A little note on hostel breakfasts: Yes, it’s nice when your hostel claims they can offer you free breakfast each morning, but know that because it’s included, it will probably consist of white bread and a pitiful selection of spreads. After reading my journal entry about that heavenly Irish Breakfast, I’d like to share how both of my Dublin and Barcelona hostel breakfasts compared to that one-of-a-kind feast.
My white bread pb&j had about 0.5% the soul of my last meal.
You’ve been warned.
Somewhere along the way between turning down a trip to the “must do” Guinness factory and excusing myself from a pricey ticket inside the “unmissable” Casa Mila, I realized that I have to travel for myself. Of course I’ll have to weather the disappointing looks when I tell people I didn’t do X and went shopping instead, but that’s how it goes. For some reason in Barcelona I got caught up in seeing all the academicky, artsy stuff and prioritizing that above pleasurable things like wandering around the El Born neighborhood. When it clicked that, to me, those activities held equal importance and that that was okay, I felt free. Like everyone says, you can’t travel somewhere with limited time and financial budget and do it all. You must believe you’ll be back or else you’ll go crazy. So that’s what I’m doing.
So, if we’re still talking about negative psychology of travel, I’ll mention that for the better half of my first day in Barcelona, I wasn’t completely happy because of all the pressure I felt to ENJOY. SO many people had told me I’d adore it, and while that’s a good thing, it’s also proof that the city is wonderful and if I don’t find that magic then I didn’t do it right and wasted all that money. Yeah, my head isn’t always the most cheerful place to be. But rest assured, I most certainly did find its magic. I think it first hit me at the Casa Ballto. Gaudi’s genius left me simply flabbergasted.
Hold your horses! We’ll get there in a moment.
I started off with a disappointing walking tour that I left in the middle of, preferring to seek out a cafe other than the affiliated one the company herds everyone into. Summoned some Spanish from the depths, which I thought it’d fallen into eternally, and ordered a sauteed zucchini tapa and fresca sandwich with tomato, brie, and avocado. Now, that type of sandwich doesn’t merit much interest off the bat. But what made it so special is that upon my first bite I thought of citrus and intensely fruity flavors: the tomato had obviously been grown in a more natural place and WOW were the results noticeable! Yes, the tomato actually tasted like a fruit!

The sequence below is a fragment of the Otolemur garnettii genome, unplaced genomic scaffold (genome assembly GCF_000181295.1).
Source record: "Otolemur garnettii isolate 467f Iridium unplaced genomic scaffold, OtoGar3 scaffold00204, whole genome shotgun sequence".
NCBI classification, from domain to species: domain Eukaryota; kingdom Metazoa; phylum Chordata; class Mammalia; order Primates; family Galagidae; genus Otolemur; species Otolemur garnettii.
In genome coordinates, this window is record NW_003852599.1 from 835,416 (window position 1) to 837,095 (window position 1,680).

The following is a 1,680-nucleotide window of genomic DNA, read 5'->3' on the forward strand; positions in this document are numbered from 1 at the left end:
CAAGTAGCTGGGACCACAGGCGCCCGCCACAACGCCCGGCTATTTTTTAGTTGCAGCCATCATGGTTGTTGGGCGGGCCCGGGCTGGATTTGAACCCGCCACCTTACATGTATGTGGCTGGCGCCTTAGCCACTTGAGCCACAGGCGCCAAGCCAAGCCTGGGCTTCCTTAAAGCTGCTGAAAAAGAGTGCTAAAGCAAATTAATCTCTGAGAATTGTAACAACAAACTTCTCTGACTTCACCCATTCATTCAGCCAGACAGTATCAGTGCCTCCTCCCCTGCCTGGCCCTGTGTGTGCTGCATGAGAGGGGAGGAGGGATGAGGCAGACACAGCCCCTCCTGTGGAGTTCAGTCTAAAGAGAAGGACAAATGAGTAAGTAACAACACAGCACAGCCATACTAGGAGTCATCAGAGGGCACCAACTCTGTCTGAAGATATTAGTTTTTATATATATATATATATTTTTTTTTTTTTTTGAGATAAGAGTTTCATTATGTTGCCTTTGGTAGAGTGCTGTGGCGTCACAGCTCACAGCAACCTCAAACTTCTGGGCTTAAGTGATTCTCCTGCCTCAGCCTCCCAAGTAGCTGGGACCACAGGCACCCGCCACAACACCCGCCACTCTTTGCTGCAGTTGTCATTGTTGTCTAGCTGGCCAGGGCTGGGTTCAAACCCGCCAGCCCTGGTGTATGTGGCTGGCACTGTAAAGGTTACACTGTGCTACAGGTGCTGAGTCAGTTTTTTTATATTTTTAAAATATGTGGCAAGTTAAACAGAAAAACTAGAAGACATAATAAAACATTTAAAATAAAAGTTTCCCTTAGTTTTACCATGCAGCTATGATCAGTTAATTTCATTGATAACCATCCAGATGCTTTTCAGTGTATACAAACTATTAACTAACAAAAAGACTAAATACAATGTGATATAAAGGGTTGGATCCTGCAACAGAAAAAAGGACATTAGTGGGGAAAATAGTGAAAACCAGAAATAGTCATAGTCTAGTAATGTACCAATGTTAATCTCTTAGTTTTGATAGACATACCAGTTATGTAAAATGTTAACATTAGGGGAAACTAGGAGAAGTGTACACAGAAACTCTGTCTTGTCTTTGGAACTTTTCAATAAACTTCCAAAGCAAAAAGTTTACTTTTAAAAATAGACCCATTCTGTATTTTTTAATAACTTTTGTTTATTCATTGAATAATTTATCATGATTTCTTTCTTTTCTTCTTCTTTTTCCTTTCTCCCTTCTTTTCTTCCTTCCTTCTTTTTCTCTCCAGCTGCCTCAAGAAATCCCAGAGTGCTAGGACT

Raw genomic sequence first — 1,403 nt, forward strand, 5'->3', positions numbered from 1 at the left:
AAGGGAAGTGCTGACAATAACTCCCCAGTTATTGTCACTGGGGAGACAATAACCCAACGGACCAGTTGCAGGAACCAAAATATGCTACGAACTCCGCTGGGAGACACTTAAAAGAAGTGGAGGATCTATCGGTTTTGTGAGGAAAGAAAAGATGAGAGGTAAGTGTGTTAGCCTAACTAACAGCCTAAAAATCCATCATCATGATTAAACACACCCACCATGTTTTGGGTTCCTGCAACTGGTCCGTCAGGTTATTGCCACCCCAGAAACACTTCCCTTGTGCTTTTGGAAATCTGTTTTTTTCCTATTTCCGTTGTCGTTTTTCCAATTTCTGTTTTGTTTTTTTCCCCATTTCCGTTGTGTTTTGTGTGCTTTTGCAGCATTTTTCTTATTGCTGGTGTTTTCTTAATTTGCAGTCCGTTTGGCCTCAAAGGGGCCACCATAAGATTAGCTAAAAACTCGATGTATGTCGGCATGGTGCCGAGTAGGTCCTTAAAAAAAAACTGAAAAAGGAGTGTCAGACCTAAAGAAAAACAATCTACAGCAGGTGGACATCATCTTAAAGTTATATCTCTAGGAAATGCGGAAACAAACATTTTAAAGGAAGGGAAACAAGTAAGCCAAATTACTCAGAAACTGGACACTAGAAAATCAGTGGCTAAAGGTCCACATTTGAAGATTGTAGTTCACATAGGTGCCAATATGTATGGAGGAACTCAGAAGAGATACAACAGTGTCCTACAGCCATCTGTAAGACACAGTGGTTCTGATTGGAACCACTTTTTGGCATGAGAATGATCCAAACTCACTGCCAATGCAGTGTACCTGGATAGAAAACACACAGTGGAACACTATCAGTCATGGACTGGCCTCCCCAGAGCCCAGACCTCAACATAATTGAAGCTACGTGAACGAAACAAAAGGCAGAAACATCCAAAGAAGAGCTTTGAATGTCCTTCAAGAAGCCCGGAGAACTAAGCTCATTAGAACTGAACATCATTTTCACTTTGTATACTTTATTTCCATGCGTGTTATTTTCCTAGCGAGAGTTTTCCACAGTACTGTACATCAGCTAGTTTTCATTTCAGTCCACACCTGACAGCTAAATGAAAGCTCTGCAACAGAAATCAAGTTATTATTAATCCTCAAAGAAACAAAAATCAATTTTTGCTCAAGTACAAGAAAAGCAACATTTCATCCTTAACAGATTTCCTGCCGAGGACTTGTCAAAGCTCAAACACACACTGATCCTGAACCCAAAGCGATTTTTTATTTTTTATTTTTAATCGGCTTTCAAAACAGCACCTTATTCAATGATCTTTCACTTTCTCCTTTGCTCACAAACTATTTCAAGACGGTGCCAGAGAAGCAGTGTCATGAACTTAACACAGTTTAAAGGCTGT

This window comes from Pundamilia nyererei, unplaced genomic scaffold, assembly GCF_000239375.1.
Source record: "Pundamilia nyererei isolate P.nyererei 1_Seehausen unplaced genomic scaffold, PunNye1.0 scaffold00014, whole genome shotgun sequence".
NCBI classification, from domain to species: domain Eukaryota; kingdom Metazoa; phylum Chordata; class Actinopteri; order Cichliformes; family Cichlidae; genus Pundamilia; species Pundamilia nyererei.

Went for a stroll along the Ramblas, a pretty paved walkway mostly for tourists and pickpockets. I guarded my purse like a mother hen. After going the exact wrong direction, I turned around and found my foodie destination: La Boqueria! A big organized market where the front shops cater to tourists and the back ones have chicken feet and pig snouts on display. You know where I made a beeline. (Also FYI the juices in the back were 1/3 the price of the front ones)
Stopped by the whitewashed and striking contemporary art museum of Barcelona, MACBA. It was closed but still very lively with a gaggle of skaters taking advantage of the geometrical platforms around it.
Strolled down the street and found an art exhibit at the university. Wasn’t too into it but turned it into a fantastic nap-and-rally site! There were various installations all honoring/connected to a German writer named Sebald and one was a long movie with large portions of soothing classical music flowing through it. So, I plopped down in the movie theatre-like seat and enjoyed a very needed siesta.
Next stop: Casa Ballto. AMAZING AMAZING AMAZING.
After gazing at the Casa Mila, I found a fun tapas place for dinner. Partook in some braised artichoke hearts, steak tartare, and calamari with a glass of Catalan cava. Called it a night and went home to prepare for my next huge day.
Leave for home tomorrow! So I’ll probably post my last trip post in a couple days. So long, London!